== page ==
Acceptable Reasons for Breaking a Lease
What if the apartment complex is not being maintained?
You may have grounds to terminate your apartment lease and move out, but that decision will likely be made in Houston courts if the Houston complex owner disagrees. If repairs are not being made to conditions that materially affect the health and safety of the ordinary resident, and you follow the appropriate notice provisions outlined in Texas rental law, you may exercise statutory remedies that can include terminating your lease. However, you still must give written notice and you may want to get legal advice before trying to use these provisions allowed by Texas law.
What if you don't feel safe at the apartment complex?
If a crime occurs at a Houston apartment complex, it's unfortunate for all concerned: the victim, the other residents at the apartment complex and the apartment complex owner. Most Houston Texas complex owners don't give any guarantees about the security of the rental property, and don't promise you that no crimes will occur on the rental property. So the apartment complex owner is not likely to be in default of the apartment lease if a crime does occur on the rental property. However, you can certainly discuss the specific situation with the apartment complex owner or apartment management to see if they are willing to accommodate your request to move out. In some cases, you can do so, but you will likely be responsible for any charges outlined in your apartment lease for moving out early. As always, discuss the situation with your apartment manager and sometimes they are willing to give you an “out” without reporting a dreaded “broken lease” and without the exorbitant charges. In any case, get it IN WRITING.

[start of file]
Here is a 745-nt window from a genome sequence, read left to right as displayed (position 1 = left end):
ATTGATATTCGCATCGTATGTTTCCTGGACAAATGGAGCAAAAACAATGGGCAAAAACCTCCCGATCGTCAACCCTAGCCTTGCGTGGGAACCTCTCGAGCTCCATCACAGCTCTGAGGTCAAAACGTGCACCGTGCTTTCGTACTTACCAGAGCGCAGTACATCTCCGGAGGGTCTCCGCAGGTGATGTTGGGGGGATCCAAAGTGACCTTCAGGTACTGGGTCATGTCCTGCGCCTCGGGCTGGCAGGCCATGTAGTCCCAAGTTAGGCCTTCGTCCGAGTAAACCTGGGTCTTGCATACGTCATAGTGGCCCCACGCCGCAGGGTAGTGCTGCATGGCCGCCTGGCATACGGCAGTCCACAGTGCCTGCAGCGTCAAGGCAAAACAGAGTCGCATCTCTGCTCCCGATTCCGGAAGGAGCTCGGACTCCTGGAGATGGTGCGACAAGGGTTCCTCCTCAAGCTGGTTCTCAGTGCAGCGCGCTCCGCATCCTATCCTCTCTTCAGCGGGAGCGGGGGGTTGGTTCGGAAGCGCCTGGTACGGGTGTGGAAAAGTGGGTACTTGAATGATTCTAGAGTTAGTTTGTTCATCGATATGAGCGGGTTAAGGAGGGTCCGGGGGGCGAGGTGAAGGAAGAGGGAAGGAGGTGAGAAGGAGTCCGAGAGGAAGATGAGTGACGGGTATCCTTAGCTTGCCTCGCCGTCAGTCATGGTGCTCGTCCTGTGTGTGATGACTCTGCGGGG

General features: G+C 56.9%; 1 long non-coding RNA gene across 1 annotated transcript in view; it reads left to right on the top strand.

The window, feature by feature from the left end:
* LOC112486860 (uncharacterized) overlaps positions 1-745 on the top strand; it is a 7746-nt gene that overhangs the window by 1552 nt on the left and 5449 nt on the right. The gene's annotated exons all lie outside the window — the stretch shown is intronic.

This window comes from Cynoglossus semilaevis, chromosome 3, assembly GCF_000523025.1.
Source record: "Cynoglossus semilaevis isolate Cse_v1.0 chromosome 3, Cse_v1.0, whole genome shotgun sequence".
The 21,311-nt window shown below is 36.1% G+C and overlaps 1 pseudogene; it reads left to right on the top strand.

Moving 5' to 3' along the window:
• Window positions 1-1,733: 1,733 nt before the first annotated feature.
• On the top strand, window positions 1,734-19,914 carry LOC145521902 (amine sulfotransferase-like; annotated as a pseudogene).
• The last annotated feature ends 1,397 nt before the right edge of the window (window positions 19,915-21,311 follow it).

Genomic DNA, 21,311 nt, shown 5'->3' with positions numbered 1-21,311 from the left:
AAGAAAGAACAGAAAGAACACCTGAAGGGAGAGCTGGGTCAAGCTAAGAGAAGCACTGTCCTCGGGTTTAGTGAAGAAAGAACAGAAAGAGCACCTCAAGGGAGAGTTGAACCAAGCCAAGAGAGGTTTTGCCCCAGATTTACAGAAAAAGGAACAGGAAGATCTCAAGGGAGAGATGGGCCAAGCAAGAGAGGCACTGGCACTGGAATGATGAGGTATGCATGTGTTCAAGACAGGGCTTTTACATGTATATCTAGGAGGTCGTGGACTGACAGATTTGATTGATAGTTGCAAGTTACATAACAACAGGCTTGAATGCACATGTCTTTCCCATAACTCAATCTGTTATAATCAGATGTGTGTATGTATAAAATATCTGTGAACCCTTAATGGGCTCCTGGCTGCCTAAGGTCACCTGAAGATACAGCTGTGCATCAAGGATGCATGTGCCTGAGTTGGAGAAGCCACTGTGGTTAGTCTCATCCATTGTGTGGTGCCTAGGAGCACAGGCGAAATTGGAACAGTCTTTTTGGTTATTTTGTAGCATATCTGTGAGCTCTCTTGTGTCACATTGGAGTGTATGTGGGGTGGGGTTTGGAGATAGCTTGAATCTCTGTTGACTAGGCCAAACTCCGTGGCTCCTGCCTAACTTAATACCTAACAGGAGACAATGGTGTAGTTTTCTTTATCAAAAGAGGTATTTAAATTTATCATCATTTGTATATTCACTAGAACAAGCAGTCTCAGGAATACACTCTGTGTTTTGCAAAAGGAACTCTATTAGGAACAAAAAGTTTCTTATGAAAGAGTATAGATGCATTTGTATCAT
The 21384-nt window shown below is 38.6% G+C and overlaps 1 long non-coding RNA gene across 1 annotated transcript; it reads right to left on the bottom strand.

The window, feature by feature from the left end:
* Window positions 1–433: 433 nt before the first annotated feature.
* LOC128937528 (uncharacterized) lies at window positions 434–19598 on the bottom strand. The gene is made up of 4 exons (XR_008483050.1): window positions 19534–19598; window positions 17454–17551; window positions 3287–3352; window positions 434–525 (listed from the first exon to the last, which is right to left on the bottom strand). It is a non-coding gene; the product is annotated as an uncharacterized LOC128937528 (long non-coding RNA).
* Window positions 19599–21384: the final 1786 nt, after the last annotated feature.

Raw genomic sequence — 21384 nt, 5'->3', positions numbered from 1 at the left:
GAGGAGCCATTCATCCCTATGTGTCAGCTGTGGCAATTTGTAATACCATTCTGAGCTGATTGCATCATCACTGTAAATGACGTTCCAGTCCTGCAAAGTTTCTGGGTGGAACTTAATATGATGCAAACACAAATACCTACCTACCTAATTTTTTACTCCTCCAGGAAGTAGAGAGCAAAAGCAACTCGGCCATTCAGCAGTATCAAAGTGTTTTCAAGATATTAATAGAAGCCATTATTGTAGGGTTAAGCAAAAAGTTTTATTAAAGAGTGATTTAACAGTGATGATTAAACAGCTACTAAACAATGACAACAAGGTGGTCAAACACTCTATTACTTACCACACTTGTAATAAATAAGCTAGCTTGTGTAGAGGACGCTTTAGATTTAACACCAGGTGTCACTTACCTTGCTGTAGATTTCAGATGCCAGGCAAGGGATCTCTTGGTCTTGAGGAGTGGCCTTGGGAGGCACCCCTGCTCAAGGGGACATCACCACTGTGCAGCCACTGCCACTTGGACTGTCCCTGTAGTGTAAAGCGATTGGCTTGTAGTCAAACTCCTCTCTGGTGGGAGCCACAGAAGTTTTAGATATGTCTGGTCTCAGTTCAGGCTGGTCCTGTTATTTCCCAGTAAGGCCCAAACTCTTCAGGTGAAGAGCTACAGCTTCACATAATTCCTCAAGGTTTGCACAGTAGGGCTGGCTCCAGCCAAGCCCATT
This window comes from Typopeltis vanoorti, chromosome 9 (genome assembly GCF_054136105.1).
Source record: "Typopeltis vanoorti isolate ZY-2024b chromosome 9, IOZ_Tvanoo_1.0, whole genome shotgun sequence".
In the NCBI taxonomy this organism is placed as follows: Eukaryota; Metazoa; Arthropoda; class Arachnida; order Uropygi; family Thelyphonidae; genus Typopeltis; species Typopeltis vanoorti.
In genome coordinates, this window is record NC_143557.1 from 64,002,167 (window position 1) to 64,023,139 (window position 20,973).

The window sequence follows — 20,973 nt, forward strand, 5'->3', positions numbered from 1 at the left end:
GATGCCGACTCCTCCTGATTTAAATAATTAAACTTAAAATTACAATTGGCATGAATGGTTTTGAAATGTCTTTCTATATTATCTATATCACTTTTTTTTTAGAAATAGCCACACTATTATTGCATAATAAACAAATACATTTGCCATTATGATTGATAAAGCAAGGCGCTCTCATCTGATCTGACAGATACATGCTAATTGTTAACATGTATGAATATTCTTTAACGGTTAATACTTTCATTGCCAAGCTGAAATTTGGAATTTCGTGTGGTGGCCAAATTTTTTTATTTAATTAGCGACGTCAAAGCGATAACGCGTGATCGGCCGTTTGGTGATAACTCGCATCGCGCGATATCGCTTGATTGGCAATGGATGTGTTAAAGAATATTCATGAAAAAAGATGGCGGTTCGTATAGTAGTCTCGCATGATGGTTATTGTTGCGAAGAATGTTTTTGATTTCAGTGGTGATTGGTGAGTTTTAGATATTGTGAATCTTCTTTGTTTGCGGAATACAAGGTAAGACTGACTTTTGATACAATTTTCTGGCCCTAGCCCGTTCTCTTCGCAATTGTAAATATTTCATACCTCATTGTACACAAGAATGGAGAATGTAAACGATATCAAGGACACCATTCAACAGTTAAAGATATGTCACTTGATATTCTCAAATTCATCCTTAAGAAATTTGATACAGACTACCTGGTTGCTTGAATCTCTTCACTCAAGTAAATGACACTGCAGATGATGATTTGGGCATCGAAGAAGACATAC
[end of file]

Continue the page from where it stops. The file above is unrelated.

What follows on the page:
What if you're in the military, and you're transferred out of Houston ?
Under paragraph 23 of the TAA Apartment Lease Contract, the owner is required to allow you to move out early under certain circumstances. You may terminate your apartment lease contract if you enlist or are drafted or commissioned into active service in the U.S. Armed Forces or are a member of the Armed Forces or reserves called to active duty.
These provisions may also apply to a spouse or dependent, upon application to a court, under certain circumstances. The paragraph does not apply if you knew about the change of duty station or retirement prior to signing the apartment lease, or knew that your term of enlistment would expire prior to the end of your apartment lease term; it also does not cover any residents (other than your spouse or dependents) who may be living in the same Houston apartment.
(i) Must be given change-of-station orders to permanently depart the local area
(ii) Must be deployed with a military unit for 90 days or more, or
(iii) Must be relieved or released from active duty.
For more information, check out "Renting an Apartment with a Broken Lease".